If you wanted to light the spark of freedom in every Indian home, where would you start? Turns out, the kitchen cabinet. In the first half of the 20th century, the matchbox was a great tool to help kindle patriotic feelings during India’s freedom movement. It took the message of swadeshi to every home, because, back then, matches were a basic necessity. Take a look at some of these patriotic labels.
But first a bit on the match itself. The first match was struck in Europe in the first half of the 19th century, when phosphorus was used to make match sticks. They were ignited by striking them against any rough surface. The first ‘safety’ match was, however, invented in 1855, when a specific surface was provided on the matchbox.
In the second half of the 19th century, matches were made in Europe and imported to India. They were manufactured in India for the first time around 1910, by Japanese immigrants who settled in Calcutta. After the First World War, the industry moved south, to Tamil Nadu in particular, where it has since thrived.
When they first arrived on Indian shores, matchbox labels bore Western images. Soon, European manufacturers, very cleverly, replaced foreign imagery with local themes such as Hindu gods.
Swadeshi was another popular theme and, from 1905, nationalist leaders began to appear on matchbox labels, right up to 1947. Here are some that depict Bapu and his push for Swadeshi, Subhas Chandra Bose and Swami Vivekananda.
We usually associate swadeshi with Mahatma Gandhi, who called it the “soul of swarajya” or self-rule. But the call for swadeshi was given long before that, when the British partitioned Bengal in 1905.
Nationalist leaders saw the partition of Bengal by the British Governor-General Lord Curzon, as a means to weaken the Bengali intelligentsia, a nursery of Indian resistance to colonial rule. So, in retaliation, on August 7, 1905, the formal proclamation of the Swadeshi Movement was announced in the Calcutta Town Hall. The message to all Indians was crystal clear: Stop buying foreign goods and rely only on domestic production.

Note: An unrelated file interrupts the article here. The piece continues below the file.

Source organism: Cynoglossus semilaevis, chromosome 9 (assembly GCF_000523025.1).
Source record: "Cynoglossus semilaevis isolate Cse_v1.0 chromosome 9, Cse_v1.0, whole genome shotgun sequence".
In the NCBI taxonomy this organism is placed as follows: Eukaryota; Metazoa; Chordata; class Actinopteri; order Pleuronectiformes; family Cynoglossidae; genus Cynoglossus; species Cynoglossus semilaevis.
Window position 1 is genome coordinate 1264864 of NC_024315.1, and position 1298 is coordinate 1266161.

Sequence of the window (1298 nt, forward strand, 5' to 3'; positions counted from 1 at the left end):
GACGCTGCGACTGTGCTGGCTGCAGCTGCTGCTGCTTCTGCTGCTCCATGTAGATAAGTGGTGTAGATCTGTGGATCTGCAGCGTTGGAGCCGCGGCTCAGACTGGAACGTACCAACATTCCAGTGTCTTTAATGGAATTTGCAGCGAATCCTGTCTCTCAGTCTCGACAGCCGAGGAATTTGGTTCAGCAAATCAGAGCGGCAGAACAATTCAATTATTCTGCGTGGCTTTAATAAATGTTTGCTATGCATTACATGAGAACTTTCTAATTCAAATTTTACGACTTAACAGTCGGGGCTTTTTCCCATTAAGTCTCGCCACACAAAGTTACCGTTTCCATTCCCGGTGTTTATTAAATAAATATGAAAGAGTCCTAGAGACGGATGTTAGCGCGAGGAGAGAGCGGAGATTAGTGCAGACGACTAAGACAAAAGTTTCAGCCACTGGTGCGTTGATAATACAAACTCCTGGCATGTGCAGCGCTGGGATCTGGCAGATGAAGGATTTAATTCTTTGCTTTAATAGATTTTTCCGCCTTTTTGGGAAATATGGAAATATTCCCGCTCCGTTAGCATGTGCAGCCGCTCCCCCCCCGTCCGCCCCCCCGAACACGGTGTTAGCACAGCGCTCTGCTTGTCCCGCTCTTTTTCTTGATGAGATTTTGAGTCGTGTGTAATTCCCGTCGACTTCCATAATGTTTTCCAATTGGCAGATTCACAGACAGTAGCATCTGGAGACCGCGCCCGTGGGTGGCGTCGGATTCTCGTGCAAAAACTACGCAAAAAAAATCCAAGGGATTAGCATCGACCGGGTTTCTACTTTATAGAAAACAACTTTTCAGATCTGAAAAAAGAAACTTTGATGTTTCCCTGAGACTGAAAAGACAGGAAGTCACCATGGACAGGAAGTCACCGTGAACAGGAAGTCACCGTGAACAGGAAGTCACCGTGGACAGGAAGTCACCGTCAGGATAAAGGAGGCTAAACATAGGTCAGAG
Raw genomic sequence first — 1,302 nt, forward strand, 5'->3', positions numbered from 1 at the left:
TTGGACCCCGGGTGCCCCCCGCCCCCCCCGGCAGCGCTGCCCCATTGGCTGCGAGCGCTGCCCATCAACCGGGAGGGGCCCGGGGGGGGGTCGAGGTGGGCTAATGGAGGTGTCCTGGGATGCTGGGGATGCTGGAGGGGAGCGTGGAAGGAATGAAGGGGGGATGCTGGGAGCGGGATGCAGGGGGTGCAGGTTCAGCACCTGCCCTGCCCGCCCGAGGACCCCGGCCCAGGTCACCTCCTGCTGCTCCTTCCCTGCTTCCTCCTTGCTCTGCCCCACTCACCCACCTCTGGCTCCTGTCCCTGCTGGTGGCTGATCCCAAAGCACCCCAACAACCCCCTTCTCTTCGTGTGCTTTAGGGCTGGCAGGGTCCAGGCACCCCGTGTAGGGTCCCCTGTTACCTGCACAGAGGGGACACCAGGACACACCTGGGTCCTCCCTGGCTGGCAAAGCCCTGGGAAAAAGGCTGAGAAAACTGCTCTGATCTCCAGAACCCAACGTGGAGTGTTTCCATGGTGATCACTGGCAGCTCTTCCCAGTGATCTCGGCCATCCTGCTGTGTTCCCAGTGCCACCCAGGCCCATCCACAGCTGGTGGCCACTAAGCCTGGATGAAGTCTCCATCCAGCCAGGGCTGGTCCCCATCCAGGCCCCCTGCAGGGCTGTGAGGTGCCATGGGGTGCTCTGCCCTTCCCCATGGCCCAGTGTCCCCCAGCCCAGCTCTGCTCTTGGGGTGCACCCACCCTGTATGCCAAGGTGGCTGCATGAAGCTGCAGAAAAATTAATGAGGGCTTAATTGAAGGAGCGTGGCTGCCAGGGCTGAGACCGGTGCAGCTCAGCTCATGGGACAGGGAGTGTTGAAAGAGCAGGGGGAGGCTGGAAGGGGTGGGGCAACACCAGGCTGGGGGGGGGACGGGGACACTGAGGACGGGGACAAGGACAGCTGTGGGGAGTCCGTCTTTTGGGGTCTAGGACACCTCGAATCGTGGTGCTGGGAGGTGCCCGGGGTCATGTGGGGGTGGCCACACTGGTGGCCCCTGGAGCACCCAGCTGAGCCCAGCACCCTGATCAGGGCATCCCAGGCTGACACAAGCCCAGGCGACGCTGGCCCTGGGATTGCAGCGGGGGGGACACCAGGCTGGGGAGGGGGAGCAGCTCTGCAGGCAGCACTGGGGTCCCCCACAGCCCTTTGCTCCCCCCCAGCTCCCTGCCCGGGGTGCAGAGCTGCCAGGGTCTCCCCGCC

Matchbox makers jumped onto the swadeshi bandwagon, hoping to boost sales by supporting a ‘patriotic cause’. The matchbox label in Bengali (seen below) appeared during the first Swadeshi Movement. Since swadeshi meant buying only Indian-made goods, many labels were in Indian languages. It was great branding!
Matchbox labels provided great ad space and Hindi movie makers started to advertise their films on their covers. Films and politics was an explosive combination.
This matchbox label is one of our favourites – India's first talkie ‘Alam Ara’ marking the Gandhi-Irwin Pact. The movie carried the tagline ‘All talking, singing and dancing’ and, although there was no singing and dancing when the Gandhi-Irwin pact was signed, it was the deal that got Mahatma Gandhi and Lord Irwin talking and it ended Gandhi’s Salt Satyagraha.
The pact was signed in 1931, the year the film released.
And how can we forget WIMCO – Western India Match Company? Does Ship, HomeLites ring a bell? WIMCO opened in India as a unit of a Swedish firm in 1924. India’s largest matchstick maker, it was bought by the ITC group in 2004. Here are some early WIMCO labels.
It's probably been years since you lit a match. Old boxes survive as collectors' items and museum exhibits but they remain a reminder of a time when even the littlest ad spaces served as a canvas in the fight for freedom.
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